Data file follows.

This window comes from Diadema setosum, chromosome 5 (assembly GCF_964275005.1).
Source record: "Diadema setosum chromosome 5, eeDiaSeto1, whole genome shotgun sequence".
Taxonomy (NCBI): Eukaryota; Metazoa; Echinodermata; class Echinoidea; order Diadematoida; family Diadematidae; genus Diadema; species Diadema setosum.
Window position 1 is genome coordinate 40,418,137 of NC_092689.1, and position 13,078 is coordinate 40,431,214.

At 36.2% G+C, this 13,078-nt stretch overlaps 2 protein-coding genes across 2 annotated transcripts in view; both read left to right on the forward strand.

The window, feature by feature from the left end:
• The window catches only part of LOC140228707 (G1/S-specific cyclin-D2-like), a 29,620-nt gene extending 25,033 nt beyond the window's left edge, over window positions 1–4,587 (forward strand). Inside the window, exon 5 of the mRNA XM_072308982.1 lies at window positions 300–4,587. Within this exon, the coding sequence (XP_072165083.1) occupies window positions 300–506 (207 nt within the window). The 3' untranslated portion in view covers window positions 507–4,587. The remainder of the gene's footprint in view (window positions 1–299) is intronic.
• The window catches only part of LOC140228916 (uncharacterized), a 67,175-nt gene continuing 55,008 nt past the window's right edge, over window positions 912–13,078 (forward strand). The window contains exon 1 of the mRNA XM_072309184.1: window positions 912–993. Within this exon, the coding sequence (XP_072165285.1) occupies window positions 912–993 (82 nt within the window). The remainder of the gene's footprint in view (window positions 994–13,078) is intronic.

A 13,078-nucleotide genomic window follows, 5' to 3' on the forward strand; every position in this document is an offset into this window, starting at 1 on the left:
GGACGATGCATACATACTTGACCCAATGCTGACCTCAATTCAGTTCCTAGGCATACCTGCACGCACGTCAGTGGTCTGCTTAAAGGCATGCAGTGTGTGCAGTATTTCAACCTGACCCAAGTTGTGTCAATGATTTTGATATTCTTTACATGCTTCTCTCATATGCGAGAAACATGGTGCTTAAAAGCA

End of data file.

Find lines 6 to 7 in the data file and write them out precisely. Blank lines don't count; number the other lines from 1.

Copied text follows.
The window, feature by feature from the left end:
• The window catches only part of LOC140228707 (G1/S-specific cyclin-D2-like), a 29,620-nt gene extending 25,033 nt beyond the window's left edge, over window positions 1–4,587 (forward strand). Inside the window, exon 5 of the mRNA XM_072308982.1 lies at window positions 300–4,587. Within this exon, the coding sequence (XP_072165083.1) occupies window positions 300–506 (207 nt within the window). The 3' untranslated portion in view covers window positions 507–4,587. The remainder of the gene's footprint in view (window positions 1–299) is intronic.